Category Archives: literary achievements

Meeting Anne Abayasekara and Her World: Reflective Words

Published by Perera & Hussein (Bay Owl Press)….……..PRICE: Rs 1250/- (approx US$7.50 / Aus $10.50 / Euro6.50/ Stg 6) ………………….. World-wide orders – copies may be purchased online at the following link:-

https://pererahussein.com/index.php/books/non-fiction/telling-it-like-it-is-phph.html…… Postage (approx Rs 1000 for Australia & Europe)

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Nationalist Studies and the Ceylon Studies Seminar at Peradeniya, 1968-1970s

Michael Roberts

The years 1966 to 1975 were heady days in Ceylon. Especially so for some of us in Peradeniya Univeristy where the CEYLON STUDIES SEMINAR was launched in November 1968 by a few members of the Arts Faculty assisted by the facilities provided by Professor Gananath Obeyesekera at the Sociology Department – located then on Lower Hantane Road away from the centre of teaching. Not least among these facilities was the service provided by the Sociology Department peon Sathiah[i] who cyclostyled the written seminar papers beforehand for circulation so that those who were keen could read any presentation beforehand if they so wished – a procedure that also maximized discussion time. This background service was seconded by the typing services of Mrs Hettiarachchi in the History Department and Mr Kumaraswamy in the Sociology Department.

A . Jeyaratnam Wilson  Gananath Obeyesekera

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Anne Abayasekara in Print Again

NEW BOOK! – ON SALE AT BMICH 27-30 SEPT 2018 …… PRICE Rs 1000 at INTERNATIONAL BOOK FAIR ONLY … Published by Perera & Hussein (Bay Owl Press). Continue reading

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Booker Prize Short-List: Michael Ondaatje excluded

AP Item, in Dawn, September 2018 with this heading “ Man Booker Prize 2018 finalists announced”

A novel in verse and a story about trees and the people who love them are among six finalists announced Thursday for the prestigious Man Booker Prize for fiction. U.K. poet Robin Robertson’s verse novel about violence and social division in contemporary America, “The Long Take,” and U.S. novelist Richard Powers’ eco-saga “The Overstory” — whose characters are both human and arboreal — are on a list that includes three U.K. authors, two Americans and a Canadian.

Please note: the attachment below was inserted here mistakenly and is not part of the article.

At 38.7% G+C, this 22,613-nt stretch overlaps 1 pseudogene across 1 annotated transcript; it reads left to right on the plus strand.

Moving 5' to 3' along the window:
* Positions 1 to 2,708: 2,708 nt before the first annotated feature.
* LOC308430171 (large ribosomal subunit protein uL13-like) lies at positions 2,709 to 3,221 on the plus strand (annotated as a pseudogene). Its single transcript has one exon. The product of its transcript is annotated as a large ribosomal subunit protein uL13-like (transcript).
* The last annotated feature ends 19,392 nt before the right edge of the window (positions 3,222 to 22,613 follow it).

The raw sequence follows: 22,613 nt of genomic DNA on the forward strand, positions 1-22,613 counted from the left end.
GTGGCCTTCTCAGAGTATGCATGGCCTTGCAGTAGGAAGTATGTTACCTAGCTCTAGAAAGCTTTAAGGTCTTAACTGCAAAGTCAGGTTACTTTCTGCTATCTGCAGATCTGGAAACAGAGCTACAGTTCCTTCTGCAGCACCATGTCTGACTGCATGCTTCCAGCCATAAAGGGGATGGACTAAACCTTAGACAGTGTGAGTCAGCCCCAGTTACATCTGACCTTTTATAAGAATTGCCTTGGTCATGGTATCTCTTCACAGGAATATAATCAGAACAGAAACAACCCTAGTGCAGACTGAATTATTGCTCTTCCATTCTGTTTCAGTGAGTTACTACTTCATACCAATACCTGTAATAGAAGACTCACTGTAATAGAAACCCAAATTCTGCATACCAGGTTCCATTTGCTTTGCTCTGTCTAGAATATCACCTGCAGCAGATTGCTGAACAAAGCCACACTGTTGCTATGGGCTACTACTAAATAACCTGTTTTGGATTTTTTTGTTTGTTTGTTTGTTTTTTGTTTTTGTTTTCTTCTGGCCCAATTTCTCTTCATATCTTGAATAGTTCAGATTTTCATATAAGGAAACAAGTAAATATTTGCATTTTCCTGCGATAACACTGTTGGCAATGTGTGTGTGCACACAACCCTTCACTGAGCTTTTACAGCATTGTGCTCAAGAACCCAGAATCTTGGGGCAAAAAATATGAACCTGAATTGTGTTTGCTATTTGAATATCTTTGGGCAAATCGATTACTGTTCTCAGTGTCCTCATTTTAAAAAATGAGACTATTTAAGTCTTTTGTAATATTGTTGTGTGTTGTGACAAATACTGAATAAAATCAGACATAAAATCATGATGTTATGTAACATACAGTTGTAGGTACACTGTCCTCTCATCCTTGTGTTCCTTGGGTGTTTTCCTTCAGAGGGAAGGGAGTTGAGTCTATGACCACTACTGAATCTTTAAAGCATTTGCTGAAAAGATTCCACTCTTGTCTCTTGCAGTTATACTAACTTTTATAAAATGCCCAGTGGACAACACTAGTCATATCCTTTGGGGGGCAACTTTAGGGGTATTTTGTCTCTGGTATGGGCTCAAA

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Breaching the Presidential Portals of a Venerable Learned Society: Hema Goonatilake in the RAS

Darshanie Ratnawalli, in Daily Mirror,  August 2018, with the title “Royal Asiatic Society (SL) needs women and diversity” … with highlighting being the work of The Editor, Thuppahi

If having a female at the helm is a sign of modernity in an organization, the Royal Asiatic Society of Sri Lanka (RASSL) was dragged into modernity in 2015. So late? I can hear you exclaiming incredulously — after all by 2015 the RASSL was 170 years old.

Yet it is true. The society fell into line with its more modern peer societies only when Dr. Hema Goonatilake made her successful bid for the presidency in 2015, amidst an unedifying display of kicking and screaming by a section of its membership.

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Revelations: Oppression of the Dalits in India via A Family History

Tariq  Ali’s essay entitled THE UNSEEABLES  in the London Review of Books Vol. 40 No. 16 · 30 August 2018   …. reviewing  Ants among Elephants: An Untouchable Family and the Making of Modern India by Sujatha Gidla Daunt, 341 pp, £14.99, May, ISBN 978 1 911547 20 4

  

This is a family biography that encompasses a history rarely told: despite its longevity, caste, and caste oppression, is not a popular theme in India. Sujatha Gidla writes of poisoned lives, of disillusionment, betrayed hopes, unrequited loves, attempted escapes through alcohol and sex. What distinguishes her book is its rich mix of sociology, anthropology, history, literature and politics.

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Michelle de Kretser: From Methodist College to Global Platforms

ONE: Wikipedia Notice on Michelle de Kretser

Michelle de Kretser = born 11 November 1957 =  an Australian novelist who was born in Sri Lanka (then Ceylon), and moved to Australia in 1972 when she was 14.[1]   De Kretser was educated at Methodist College, Colombo and in Methodist College, Colombo,[2] and in Melbourne and Paris.

She worked as an editor for travel guides company Lonely Planet, and while on a sabbatical in 1999, wrote and published her first novel, The Rose Grower. Her second novel, published in 2003, The Hamilton Case was winner of the Tasmania Pacific Prize, the Encore Award (UK) and the Commonwealth Writers Prize (Southeast Asia and Pacific). Her third novel, The Lost Dog, was published in 2007. It was one of 13 books on the long list for the 2008 Man Booker Prize for fiction. From 1989 to 1992 she was a founding editor of the Australian Women’s Book Review. Her fourth novel, Questions of Travel, won several awards, including the 2013 Miles Franklin Award, the Australian Literature Society Gold Medal (ALS Gold Medal), and the 2013 Prime Minister’s Literary Awards for fiction. It was also shortlisted for the 2014 Dublin Impac Literary Award. Her 2017 novel, The Life to Come, was shortlisted for the 2018 Stella Prize.[3]

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